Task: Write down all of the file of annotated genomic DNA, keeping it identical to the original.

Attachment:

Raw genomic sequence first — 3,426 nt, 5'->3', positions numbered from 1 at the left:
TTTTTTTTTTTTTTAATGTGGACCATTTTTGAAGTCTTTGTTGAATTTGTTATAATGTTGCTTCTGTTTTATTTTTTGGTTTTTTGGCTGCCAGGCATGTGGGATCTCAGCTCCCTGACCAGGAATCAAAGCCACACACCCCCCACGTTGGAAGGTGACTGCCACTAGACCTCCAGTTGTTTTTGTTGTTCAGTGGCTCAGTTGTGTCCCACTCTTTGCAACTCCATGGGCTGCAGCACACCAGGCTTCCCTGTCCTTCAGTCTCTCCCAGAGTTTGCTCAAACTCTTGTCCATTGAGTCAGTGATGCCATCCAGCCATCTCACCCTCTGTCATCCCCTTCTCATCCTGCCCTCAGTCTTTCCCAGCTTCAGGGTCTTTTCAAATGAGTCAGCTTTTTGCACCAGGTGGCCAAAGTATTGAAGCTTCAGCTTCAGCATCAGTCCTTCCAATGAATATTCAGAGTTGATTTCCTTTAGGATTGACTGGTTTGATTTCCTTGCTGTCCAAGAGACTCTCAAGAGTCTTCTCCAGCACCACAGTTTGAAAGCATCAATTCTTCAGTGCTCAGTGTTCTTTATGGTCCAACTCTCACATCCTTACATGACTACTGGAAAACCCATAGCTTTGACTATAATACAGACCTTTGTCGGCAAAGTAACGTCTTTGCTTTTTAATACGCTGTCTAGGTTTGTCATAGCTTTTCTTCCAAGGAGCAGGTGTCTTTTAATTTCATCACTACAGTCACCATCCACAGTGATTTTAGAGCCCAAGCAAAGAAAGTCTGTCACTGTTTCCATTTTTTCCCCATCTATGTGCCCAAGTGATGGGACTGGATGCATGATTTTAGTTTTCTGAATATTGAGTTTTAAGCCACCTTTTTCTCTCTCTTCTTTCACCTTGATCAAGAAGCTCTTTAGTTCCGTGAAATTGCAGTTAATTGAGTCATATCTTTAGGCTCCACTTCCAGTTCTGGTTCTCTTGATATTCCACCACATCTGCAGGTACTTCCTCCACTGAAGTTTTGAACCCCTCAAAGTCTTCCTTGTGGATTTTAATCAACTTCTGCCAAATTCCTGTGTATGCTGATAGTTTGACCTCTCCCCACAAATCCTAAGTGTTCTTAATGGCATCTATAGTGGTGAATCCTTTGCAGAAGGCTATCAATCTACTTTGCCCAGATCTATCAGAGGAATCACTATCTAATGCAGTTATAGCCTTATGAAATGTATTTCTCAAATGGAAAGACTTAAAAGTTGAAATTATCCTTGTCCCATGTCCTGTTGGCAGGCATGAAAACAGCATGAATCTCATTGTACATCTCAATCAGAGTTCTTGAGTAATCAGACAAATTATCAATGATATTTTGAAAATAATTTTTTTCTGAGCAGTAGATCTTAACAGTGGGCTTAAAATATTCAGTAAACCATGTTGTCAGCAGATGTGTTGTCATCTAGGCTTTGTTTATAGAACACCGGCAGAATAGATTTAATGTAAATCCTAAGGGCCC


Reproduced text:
Raw genomic sequence first — 3,426 nt, 5'->3', positions numbered from 1 at the left:
TTTTTTTTTTTTTTAATGTGGACCATTTTTGAAGTCTTTGTTGAATTTGTTATAATGTTGCTTCTGTTTTATTTTTTGGTTTTTTGGCTGCCAGGCATGTGGGATCTCAGCTCCCTGACCAGGAATCAAAGCCACACACCCCCCACGTTGGAAGGTGACTGCCACTAGACCTCCAGTTGTTTTTGTTGTTCAGTGGCTCAGTTGTGTCCCACTCTTTGCAACTCCATGGGCTGCAGCACACCAGGCTTCCCTGTCCTTCAGTCTCTCCCAGAGTTTGCTCAAACTCTTGTCCATTGAGTCAGTGATGCCATCCAGCCATCTCACCCTCTGTCATCCCCTTCTCATCCTGCCCTCAGTCTTTCCCAGCTTCAGGGTCTTTTCAAATGAGTCAGCTTTTTGCACCAGGTGGCCAAAGTATTGAAGCTTCAGCTTCAGCATCAGTCCTTCCAATGAATATTCAGAGTTGATTTCCTTTAGGATTGACTGGTTTGATTTCCTTGCTGTCCAAGAGACTCTCAAGAGTCTTCTCCAGCACCACAGTTTGAAAGCATCAATTCTTCAGTGCTCAGTGTTCTTTATGGTCCAACTCTCACATCCTTACATGACTACTGGAAAACCCATAGCTTTGACTATAATACAGACCTTTGTCGGCAAAGTAACGTCTTTGCTTTTTAATACGCTGTCTAGGTTTGTCATAGCTTTTCTTCCAAGGAGCAGGTGTCTTTTAATTTCATCACTACAGTCACCATCCACAGTGATTTTAGAGCCCAAGCAAAGAAAGTCTGTCACTGTTTCCATTTTTTCCCCATCTATGTGCCCAAGTGATGGGACTGGATGCATGATTTTAGTTTTCTGAATATTGAGTTTTAAGCCACCTTTTTCTCTCTCTTCTTTCACCTTGATCAAGAAGCTCTTTAGTTCCGTGAAATTGCAGTTAATTGAGTCATATCTTTAGGCTCCACTTCCAGTTCTGGTTCTCTTGATATTCCACCACATCTGCAGGTACTTCCTCCACTGAAGTTTTGAACCCCTCAAAGTCTTCCTTGTGGATTTTAATCAACTTCTGCCAAATTCCTGTGTATGCTGATAGTTTGACCTCTCCCCACAAATCCTAAGTGTTCTTAATGGCATCTATAGTGGTGAATCCTTTGCAGAAGGCTATCAATCTACTTTGCCCAGATCTATCAGAGGAATCACTATCTAATGCAGTTATAGCCTTATGAAATGTATTTCTCAAATGGAAAGACTTAAAAGTTGAAATTATCCTTGTCCCATGTCCTGTTGGCAGGCATGAAAACAGCATGAATCTCATTGTACATCTCAATCAGAGTTCTTGAGTAATCAGACAAATTATCAATGATATTTTGAAAATAATTTTTTTCTGAGCAGTAGATCTTAACAGTGGGCTTAAAATATTCAGTAAACCATGTTGTCAGCAGATGTGTTGTCATCTAGGCTTTGTTTATAGAACACCGGCAGAATAGATTTAATGTAAATCCTAAGGGCCC